A Novel Approach Using Continuous Monitoring of Peripheral Edema in Heart Failure Patients Allows Recognition of Acute Decompensation Early in the Window of Intervention

Kessler, et al presented a poster session on “A novel approach using continuous monitoring of peripheral edema in heart fialure patients allows recognition of acute decompensation early in the window of intervention” at the HFSA, 2021.

A continuous relaible quantitative measure of peripheral oedemia would provide fluid status that is essential to management of worsening heart failure. It is hypothesized that continuous accurate measurement of ankle circumference can detect decompensation early in the window of intervention. Six male and six female were enrolled for continuous monitoring of ankle circumference for duration of one to six months. The anklet was worn continuously and circumference was measured every 10 minutes; the cumulative orientation was collected every 10 min. The measurement accuracy was 1 mm. The anklet was a comfortable, waterproof devive with a battery life of 4 months.

Continuous monitoring of ankle circumference using the established criteria for accurate and reliable measurements yeilded the following results. The Daily Swelling Pattern (DSP) is correlated with limb orientation. Well-managed heart failure subjects present a DSP and normal baseline substantially equivalent to healthy normal subjects. Fluid retention presents as deviations from the normal baseline.

Quantification of fluid status provides early recognition of decompensation. Ability to detect and interpret ankle swelling patterns provides the opportunity to improve self-care, optimize therapeutic effectiveness, and respond early in the window of intervention to prevent heart failure hospitalizations.


Significantly Reduced Healthcare Costs with Home Furoscix Versus in Hospital IV Diuresis: Results from the FREEDOM-HF Study

Tucker John presented the much awaited results of the FREEDOM-HF study in the session “Significantly reduced healthcare costs with home furoscix versus in hospital IV diuresis: Results from the FREEDOM-HF study” at the HFSA, 2021.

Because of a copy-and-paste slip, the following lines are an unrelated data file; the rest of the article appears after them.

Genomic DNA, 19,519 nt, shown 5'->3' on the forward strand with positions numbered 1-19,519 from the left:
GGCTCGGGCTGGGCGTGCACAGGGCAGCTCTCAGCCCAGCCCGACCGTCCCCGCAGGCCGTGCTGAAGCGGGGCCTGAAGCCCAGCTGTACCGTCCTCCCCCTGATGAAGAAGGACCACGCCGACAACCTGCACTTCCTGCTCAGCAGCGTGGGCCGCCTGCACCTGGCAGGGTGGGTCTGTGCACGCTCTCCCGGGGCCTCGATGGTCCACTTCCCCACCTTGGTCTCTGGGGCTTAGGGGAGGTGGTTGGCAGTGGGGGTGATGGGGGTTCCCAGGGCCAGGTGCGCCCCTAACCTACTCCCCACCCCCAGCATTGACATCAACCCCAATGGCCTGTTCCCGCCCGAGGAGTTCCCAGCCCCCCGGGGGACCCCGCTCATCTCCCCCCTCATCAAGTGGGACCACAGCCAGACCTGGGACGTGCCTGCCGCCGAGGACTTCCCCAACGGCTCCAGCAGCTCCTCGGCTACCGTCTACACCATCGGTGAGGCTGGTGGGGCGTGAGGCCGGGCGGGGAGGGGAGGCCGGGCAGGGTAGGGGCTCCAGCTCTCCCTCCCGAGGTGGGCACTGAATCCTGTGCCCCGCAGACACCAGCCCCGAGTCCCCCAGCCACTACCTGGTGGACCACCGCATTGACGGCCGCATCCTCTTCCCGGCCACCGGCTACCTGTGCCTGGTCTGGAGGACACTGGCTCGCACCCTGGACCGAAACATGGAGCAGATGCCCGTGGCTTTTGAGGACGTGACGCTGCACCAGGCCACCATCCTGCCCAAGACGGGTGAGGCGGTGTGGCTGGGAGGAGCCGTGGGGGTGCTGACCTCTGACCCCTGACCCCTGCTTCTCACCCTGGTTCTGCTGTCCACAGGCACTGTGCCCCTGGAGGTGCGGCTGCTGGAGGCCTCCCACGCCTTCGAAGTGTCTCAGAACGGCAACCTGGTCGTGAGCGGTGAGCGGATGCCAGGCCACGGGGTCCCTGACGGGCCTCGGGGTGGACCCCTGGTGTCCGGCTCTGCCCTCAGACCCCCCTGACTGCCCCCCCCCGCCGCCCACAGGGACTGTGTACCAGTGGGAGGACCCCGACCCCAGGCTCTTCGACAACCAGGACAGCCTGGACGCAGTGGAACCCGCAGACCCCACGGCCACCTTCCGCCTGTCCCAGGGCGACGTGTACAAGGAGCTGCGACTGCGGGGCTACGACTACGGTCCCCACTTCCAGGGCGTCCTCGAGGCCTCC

FUROSCIX is an investigational, proprietary furosemide solution formulated to a neutral pH, designed to allow for subcutaneous infusion via a wearable, pre-programmed on-body infusor, for outpatient self-administration. FUROSCIX is being developed for the treatment of congestion caused by fluid overload in adult patients with New York Heart Association (NYHA) Class II and Class III chronic heart failure (HF) who show diminished response to oral diuretics and do not require hospitalization. FUROSCIX, if authorized, has the potential to give an outpatient therapy option for worsening heart failure caused by congestion. FREEDOM-HF was a prospective clinical study that assessed the 30-day heart failure-related and total expenses of treating congestion in chronic HF patients. FUROSCIX, the Company’s investigational product, was administered to patients after they were discharged from the emergency department and compared to a historical comparator group that was managed in the hospital setting.

Comparators were hospitalized for ≤72 hours and drawn from a claims database that was matched to seven factors associated with HF-related hospitalization and severity. Baseline patient characteristics (important matching factors) were comparable between research groups, as was the prevalence of co-morbidities and HF medication usage. The use of FUROSCIX resulted in a statistically significant decrease in 30-day HF-related and total healthcare expenses. The FUROSCIX treated group ($2,920) had $17,753 less HF-related expenditures than the comparison group ($20,673, p-value <0.0001). Similarly, the average 30-day total healthcare expenses in the FUROSCIX-treated group ($7,090) were $30,568 lower than the comparator group ($37,658, p-value<0.0001).